…Parallels the Akira Kurosawa’s 1950 classic Japanese film Rashomon, where in the case of the recently deceased Robert Strange McNamara on July 6,the crime committed, the guilty party and the sequence of events varies widely depending on the credence given to differing accounts of his life and actions. McNamara was Secretary of Defence during the Vietnam war while serving under Presidents Kennedy and Johnson before perhaps bailing ship to assume the post of the World bak after his resignation in November, 1967.
Like Rashomon, the story of McNamara and the ensuing interpretations are often mutually contradictory sides of the truth, leaving us to determine which if any is the truth and if the truth even exists after its distortions and numerous escapes from context. Much like the film on McNamara, The Fog of War by Errol Morris, we are left in a mist, like the ghost of the dead Samurai in Rashomon whose own depiction of events is shrouded in ambiguity, much like McNamara’s own dictum that ”belief and seeing are often both wrong.”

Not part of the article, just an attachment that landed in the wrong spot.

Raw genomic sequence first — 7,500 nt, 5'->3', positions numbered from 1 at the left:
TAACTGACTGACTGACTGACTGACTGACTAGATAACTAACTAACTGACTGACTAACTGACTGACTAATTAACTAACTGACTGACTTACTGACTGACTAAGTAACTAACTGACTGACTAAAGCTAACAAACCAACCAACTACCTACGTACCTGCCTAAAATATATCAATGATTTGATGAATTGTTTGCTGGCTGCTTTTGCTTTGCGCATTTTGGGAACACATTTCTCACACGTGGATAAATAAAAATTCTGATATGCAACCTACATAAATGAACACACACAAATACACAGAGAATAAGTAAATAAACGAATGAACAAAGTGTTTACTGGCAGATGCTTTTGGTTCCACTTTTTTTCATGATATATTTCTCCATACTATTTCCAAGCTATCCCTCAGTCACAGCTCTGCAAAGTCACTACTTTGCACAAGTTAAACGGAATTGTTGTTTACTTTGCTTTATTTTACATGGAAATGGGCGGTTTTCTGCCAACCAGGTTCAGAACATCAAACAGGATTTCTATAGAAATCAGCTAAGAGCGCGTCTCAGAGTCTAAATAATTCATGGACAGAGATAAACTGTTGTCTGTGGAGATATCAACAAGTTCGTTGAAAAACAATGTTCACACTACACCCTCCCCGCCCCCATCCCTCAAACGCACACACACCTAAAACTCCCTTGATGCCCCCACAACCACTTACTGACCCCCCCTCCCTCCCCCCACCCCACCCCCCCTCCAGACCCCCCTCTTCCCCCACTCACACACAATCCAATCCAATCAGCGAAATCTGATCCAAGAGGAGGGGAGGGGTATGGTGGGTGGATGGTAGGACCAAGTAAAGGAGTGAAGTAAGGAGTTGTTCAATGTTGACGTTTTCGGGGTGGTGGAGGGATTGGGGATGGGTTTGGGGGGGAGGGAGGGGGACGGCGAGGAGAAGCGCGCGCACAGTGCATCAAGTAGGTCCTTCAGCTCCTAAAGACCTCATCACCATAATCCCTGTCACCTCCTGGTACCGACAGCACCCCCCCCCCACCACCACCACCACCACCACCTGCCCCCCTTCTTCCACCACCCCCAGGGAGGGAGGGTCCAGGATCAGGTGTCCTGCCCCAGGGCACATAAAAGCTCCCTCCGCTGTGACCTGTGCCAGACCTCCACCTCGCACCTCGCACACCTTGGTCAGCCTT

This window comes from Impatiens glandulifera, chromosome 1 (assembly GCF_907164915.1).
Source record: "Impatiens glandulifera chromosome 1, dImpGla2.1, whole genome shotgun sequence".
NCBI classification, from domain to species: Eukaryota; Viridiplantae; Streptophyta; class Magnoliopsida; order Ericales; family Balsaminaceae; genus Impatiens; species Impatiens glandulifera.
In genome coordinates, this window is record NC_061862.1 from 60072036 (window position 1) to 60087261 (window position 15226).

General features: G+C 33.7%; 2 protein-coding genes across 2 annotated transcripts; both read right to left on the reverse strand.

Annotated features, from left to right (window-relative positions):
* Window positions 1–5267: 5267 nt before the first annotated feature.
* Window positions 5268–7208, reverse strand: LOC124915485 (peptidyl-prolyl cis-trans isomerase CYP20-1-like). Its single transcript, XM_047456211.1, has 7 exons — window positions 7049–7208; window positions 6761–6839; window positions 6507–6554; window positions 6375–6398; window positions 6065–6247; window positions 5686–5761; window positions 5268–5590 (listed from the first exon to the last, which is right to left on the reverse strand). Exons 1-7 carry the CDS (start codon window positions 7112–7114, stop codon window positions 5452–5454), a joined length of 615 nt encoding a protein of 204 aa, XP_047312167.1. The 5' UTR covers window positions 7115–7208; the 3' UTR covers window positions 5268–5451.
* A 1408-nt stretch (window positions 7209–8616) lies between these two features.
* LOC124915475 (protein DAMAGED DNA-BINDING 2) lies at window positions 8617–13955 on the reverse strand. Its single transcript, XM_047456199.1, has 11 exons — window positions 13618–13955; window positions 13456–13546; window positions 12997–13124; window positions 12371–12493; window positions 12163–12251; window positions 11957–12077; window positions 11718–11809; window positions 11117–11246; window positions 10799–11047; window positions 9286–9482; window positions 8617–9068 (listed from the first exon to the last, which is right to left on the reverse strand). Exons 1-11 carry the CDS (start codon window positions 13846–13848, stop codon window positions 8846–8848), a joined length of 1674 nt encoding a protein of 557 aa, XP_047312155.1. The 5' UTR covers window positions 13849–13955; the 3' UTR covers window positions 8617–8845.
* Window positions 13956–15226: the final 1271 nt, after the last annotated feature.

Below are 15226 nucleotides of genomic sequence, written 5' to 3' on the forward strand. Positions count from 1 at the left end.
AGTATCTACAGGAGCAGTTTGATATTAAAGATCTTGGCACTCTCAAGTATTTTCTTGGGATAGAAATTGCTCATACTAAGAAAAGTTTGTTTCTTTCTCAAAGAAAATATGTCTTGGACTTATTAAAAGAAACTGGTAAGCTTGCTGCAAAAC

Essentially, the death of McNamara is about memory. Like Rashomon we are confronted with the nature of truth and an investigation into the philosophy of justice in both cases as the result of a heinous crime.The crime itself is not easily understood. Like Kafka, is there charges without guilt or guilt without charges? At stake is collective memory, and history and the myth to be created from it.
Vietnam was a flashpoint in terms of its influence on social culture, history and personal identity. The fact that his life was so contentious is healthy since there are no pre-fabricated necessary illusions to be spoon fed with. Like the plot in Rashomon, the witnesses to the murder of the Samurai and rape of his wife follow another of McNamara’s lessons, ”never answer the question that is asked of you. Answer the question that you wish had been asked of you”.
In the case of McNamara, we have memory within memory, like a Russian doll, or like climbing the levels inside a pyramid, intoxicated by the our own curiosity and impatient to learn the truth…